Protecting Online Photographs – Watermarking and Copyrighting
There is risk when publishing your images online. Whether you are a professional or just writing a personal blog, there is a chance of theft or, more properly, copyright infringement when someone “borrows” your photographs. It feels horrible. Worse, you might have received some money if your images were used with your permission. However, there are ways to prevent copyright infringement and to encourage people to get your permission to use your photographs.
A watermark is a mark, text or image digitally added to another image. It could be your name, your company logo or company name, a copyright symbol or nearly anything. It should be something that uniquely brands your images. Some watermarks are obvious while others are hidden (much to the chagrin of a thief). Watermarks are used on nearly every banknote and passport. Watermarking is an ancient practice, dating back to at least 13th century Italy. As soon as papermaking started, watermarking became necessary. Cartiere Miliani in Fabriano is credited with the earliest watermark dating 1282 C.E. People are still protecting their paper and electronic works using watermarks.
Watermarking your photographs can be done a number of ways. The most popular route is to create and add a watermark through a software such as Adobe Photoshop or Lightroom. There are plenty of tutorials online to teach how to create and apply watermarks to a single image or batch of images. There are also online services to let you watermark your images (e.g. Watermark-Images). In either case, you customize the watermark. One tricky part of watermarking is choosing the position of the watermark on the images.
Copyrighting is a more legalistic way to protect electronic works than watermarking. According to the United States Copyright Office, it is the “protection provided by the laws of the United States” for “original works of authorship.” This protection is available to both published and unpublished works. The 1976 Copyright Act generally gives the owner of copyright the exclusive right to do and to authorize others to do at least the following:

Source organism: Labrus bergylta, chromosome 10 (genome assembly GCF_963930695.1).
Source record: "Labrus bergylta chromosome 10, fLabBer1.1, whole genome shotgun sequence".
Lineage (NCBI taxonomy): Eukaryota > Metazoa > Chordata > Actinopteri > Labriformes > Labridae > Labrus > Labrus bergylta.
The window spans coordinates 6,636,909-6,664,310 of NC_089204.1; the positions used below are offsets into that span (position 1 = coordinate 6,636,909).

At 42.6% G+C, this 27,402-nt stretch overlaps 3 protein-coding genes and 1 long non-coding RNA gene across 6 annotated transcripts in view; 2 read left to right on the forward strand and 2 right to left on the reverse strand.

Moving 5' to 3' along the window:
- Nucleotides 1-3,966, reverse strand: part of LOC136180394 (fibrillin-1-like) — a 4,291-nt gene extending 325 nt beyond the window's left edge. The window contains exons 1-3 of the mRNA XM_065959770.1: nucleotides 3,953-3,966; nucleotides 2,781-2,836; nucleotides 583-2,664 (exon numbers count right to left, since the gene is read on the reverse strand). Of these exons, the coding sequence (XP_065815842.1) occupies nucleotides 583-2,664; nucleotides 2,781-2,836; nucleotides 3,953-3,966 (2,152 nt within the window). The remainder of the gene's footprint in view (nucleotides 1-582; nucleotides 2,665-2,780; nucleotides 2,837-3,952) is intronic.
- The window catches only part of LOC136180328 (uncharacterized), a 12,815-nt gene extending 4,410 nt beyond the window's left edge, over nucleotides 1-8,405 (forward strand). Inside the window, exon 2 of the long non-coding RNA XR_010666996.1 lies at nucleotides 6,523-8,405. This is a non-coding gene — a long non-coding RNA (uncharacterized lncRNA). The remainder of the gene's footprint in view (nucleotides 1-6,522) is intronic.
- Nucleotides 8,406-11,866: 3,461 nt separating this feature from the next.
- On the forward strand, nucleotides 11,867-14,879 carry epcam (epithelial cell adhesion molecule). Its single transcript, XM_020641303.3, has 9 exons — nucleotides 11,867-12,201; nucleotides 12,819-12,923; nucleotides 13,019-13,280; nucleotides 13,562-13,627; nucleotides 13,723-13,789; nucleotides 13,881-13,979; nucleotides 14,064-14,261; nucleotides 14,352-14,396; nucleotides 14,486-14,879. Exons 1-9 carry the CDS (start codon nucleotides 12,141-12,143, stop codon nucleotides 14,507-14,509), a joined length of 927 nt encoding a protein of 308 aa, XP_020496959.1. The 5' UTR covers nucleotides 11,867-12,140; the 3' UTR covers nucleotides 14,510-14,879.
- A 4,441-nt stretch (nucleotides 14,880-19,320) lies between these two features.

- reproduce the work (make copies)
- prepare derivative works based upon the work
- distribute copies of the work to the public by sale or other means
- display the work publicly
Copyright gives you control of what happens with any image as long as you own the copyright.
Why would someone use a watermark or copyright their images? You should ask yourself some questions.
- Is your work available to the public?
- Can someone see your pictures?
- Are your images uploaded to a photo hosting website?
- Do you have a blog that you post photos to?
- Do you share your work digitally?
- Do you get paid for your work?
- Do you not get paid for your work?
- Are you using your photographs in this year’s Christmas card?
If you answered yes to any of these questions, you need to use a watermark. A watermark can help you prove authorship of your picture which can help you to enforce the copyright in your work.
How do I copyright my work? To copyright your images, you can go about it two ways: the easy, free way or the U.S. way. According to the Berne Convention (which you should read to better understand what it covers and how it legally protects you), as soon as you press down the shutter on your camera you own the captured image. The copyright is automatic and instantly yours. You own the copyright of that photograph for a minimum of 25 years (duration of copyright depends on the medium). The Berne Convention states that people can use your work as long as they credit you with it. The Berne Convention does not ensure you will get paid every time someone else uses your photo. It does not clarify how you are to prove that the photo, if it were to come into question, would be proven as yours.
Registering your work with the U.S. Copyright Office is required to enforce your copyright in your work. You can register your work either online or on paper (the website offers a PDF file for you to download, fill out and mail in). Registering online is much less cumbersome, quicker and provides you with a status tracker. It is also cheaper to file online: only $35 versus $50 for the paper route. You can register a single image or an entire body of published work (Form GR/Pph/CON is needed for a group of published works). Registering your work with the Copyright Office is especially useful for those who sell their work to distributed publications. If in fact someone were to steal or abuse an image, you have the Copyright Office and the power of the United States courts, government and FBI on your side. The Berne Convention is like your angry big brother while the Copyright Office is like being supported by the mafia.
Even if you watermark and register your photographs with the Copyright Office, you still need to discover if someone is using your images or photos. A highly useful tool is TinEye – a reverse image search. It is not your ordinary search engine! You can search by either uploading an image or provide the image’s URL. It is a tense wait while TinEye searches for copies of your image, but you will be happy to get the results. It would be awesome if they had a notification service.